Peace Now's director general Shaqued Morag today published an important article lambasting Prime Minister Benjamin Netanyahu for his anti-peace policies. It should be noted that the article was published in the pro-Netanyahu daily Israel Hayom.
To view the Hebrew article online click here.
Following is an English adaptation of Shaqued's op-ed:
Netanyahu Sustains Hamas to Avoid Peace with Abbas
The name of my organization, Peace Now, has been frequently mentioned in recent days to depict the Israeli government’s restrained management of the Gaza crisis. We appreciate the recognition and publicity. Thanks. But, no thanks!
Referring to Benjamin Netanyahu’s Gaza policy as being peace-seeking is a colossal misnomer. Yes, Netanyahu’s policy has not been as belligerent as the practices advocated by his extreme right-wing coalition partners. But it has nothing to do with peace. Unfortunately, Netanyahu is willing to sacrifice prospects for Israeli-Palestinian peace for the sake of continued Israeli rule in the West Bank, even if that means perpetual conflict with the Palestinians, ongoing rockets from Gaza and stabbing attacks from the West Bank.
After all, a fence that will hermetically separate Israel from the Gaza Strip has not been invented. Gaza’s cross-border kites and balloons have taught us this lesson. There is also no military move that will topple Hamas without conquering the Gaza Strip, as every defense minister has learned and as senior IDF officers will tell you. The way to achieve long-term calm goes through Mahmoud Abbas’ Muqat’a in Ramallah. In other words, long-term stability can only stem from a political agreement diplomatically negotiated with Abbas’ Palestinian Authority.
Netanyahu does not want such negotiations. Therefore, every time a path is paved toward a two-state vision, Netanyahu immediately acts to undermine it.
Thus, for example, Netanyahu's negotiations with Hamas are not dovish moves to build Hamas as an interlocutor for political negotiations. Rather, they are hawkish moves that signal to Hamas: We see you flexing your muscle, it is a language that we understand very well, and we have no interest in any other kind of discourse.
In fact, all the steps that Netanyahu has taken over the last decade, especially those that he has not taken, indicate a desire to weaken the most moderate partner in the arena - the Palestinian Authority headed by Mahmoud Abbas - and to undermine his limited influence in the Gaza Strip. When Abbas established a reconciliation government with Hamas, Netanyahu was outraged and condemned his cooperation with the terrorist organization. After the unity government was dissolved, he claimed that Abbas did not represent all the Palestinians. As far as Netanyahu is concerned, cooperation between Abbas and Hamas contradicts the unofficial policy of the Israeli government in the past several years: perpetuating the separation between Gaza and the West Bank. The rationale of this policy is this: A Palestinian Authority that has control over the Gaza Strip will remind everyone that the West Bank and Gaza are a single Palestinian entity. Such a recognition will invite intensifying international pressure to thaw the political deadlock and may push Netanyahu into the corner.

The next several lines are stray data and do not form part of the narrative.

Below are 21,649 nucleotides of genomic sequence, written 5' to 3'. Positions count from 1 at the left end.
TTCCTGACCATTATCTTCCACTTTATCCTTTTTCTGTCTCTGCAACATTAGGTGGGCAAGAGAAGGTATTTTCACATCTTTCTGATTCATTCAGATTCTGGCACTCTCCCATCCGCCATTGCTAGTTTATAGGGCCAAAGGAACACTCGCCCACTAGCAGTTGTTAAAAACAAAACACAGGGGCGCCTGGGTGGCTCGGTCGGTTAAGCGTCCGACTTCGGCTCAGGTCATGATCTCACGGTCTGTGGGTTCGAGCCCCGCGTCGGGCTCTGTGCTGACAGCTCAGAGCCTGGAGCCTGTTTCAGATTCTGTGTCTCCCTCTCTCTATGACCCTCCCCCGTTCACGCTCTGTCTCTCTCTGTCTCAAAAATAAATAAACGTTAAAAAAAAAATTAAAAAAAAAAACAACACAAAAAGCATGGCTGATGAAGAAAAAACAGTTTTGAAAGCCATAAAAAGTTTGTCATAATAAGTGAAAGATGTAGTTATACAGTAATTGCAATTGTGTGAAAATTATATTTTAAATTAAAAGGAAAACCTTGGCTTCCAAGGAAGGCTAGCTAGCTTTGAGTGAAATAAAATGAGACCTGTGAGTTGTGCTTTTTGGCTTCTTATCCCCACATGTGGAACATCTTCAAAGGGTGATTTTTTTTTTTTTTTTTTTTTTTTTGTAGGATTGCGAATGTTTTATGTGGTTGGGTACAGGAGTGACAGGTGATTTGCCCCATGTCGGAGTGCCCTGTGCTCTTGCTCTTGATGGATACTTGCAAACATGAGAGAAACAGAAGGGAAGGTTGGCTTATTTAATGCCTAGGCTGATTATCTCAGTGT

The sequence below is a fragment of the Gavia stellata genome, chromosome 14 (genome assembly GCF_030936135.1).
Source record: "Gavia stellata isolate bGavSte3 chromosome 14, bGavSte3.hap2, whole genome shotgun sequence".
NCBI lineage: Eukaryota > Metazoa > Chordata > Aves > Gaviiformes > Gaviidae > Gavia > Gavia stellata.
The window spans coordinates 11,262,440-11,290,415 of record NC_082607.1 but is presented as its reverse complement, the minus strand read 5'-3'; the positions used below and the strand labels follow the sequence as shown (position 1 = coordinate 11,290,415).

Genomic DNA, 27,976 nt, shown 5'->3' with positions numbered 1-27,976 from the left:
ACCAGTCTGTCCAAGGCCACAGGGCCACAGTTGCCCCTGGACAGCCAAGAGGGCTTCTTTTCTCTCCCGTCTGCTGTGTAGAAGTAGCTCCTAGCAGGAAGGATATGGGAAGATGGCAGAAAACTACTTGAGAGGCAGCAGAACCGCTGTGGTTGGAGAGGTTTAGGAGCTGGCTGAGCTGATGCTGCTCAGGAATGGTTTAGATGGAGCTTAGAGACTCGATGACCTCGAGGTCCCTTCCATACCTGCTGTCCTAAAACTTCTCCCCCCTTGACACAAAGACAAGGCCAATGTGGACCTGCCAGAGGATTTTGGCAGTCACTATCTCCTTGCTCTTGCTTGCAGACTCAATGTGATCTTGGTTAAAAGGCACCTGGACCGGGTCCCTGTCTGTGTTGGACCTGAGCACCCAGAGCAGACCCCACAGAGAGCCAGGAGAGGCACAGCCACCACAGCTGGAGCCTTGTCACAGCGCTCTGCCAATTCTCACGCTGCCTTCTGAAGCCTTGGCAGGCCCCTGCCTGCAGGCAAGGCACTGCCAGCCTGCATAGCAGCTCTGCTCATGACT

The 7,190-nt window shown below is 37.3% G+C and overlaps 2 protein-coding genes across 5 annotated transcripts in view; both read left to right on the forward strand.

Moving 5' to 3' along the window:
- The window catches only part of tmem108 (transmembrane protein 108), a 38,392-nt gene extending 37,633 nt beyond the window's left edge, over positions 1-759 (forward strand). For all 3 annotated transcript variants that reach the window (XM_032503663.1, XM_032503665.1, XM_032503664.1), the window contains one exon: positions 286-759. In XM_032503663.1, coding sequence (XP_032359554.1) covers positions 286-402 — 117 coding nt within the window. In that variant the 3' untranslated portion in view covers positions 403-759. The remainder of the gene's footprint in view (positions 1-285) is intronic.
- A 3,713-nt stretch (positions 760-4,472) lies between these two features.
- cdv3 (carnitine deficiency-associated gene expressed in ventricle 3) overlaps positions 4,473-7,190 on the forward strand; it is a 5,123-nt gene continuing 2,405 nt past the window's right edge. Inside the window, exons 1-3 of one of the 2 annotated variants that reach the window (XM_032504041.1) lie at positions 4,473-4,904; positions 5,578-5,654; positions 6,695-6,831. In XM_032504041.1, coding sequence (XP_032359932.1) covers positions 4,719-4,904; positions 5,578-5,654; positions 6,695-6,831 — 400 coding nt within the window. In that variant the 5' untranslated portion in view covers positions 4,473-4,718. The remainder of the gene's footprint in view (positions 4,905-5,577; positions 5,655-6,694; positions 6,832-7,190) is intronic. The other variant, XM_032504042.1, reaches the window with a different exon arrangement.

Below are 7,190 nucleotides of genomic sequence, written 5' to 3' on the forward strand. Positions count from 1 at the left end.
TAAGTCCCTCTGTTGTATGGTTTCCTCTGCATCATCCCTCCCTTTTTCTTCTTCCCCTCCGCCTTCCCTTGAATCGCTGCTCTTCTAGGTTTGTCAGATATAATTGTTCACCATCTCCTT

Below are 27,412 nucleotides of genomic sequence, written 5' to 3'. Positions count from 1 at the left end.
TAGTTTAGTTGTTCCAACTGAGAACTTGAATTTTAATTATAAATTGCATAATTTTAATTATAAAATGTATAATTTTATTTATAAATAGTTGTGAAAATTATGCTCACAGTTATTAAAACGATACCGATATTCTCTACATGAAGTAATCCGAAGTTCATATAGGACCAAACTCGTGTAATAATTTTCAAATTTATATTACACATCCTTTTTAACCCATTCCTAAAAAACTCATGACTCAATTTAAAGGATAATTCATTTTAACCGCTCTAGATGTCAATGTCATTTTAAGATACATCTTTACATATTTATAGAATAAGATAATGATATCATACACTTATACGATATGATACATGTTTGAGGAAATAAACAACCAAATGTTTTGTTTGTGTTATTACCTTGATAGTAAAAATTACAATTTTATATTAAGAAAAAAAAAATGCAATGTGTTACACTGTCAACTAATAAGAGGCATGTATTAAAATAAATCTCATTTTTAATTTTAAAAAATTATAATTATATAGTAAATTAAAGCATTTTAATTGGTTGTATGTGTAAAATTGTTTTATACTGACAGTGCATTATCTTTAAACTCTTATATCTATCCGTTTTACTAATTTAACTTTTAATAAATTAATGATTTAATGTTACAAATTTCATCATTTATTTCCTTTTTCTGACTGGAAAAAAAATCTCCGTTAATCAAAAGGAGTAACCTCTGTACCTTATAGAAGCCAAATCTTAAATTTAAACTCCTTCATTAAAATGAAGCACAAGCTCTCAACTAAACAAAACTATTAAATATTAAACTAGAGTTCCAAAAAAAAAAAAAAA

Netanyahu insists on not giving Abbas any political achievements, certainly not in the Gaza Strip. At the same time, Israel continues to maintain close security cooperation with the Palestinian Authority in the West Bank. Thus, most Israelis enjoy relative calm, while the settlement enterprise can continue unchecked.
As Netanyahu faces criticism over anti-Israel violence emanating from the West Bank and Gaza Strip, he knows that he will survive the criticism that he’ll face for a military operation or a war with several dozen dead and hundreds injured. But if, heaven forbid, diplomatic negotiations suddenly erupt and demands for a compromise on Jerusalem and the evacuation of thousands of settlers from the West Bank come up, don’t expect Netanyahu to demonstrate leadership.
So, when Netanyahu's inner circle suddenly explains why it is not worthwhile to go to war but rather to reach an arrangement with Hamas, don’t conflate him with Peace Now. Had Netanyahu consulted with us, we would have told him: we do not try to solve political problems by military means and do not give political achievements to a violent partner.
In truth, though, there is no need to consult with Peace Now to know this. A long list of former and current defense establishment officials has already determined that genuine security for Israel's citizens will be achieved only in a political agreement with the Palestinian Authority, backed by the international community. Unfortunately, the price of such an agreement -- giving up the Greater Israel vision – is one that "Mr. Security" is too scared to pay.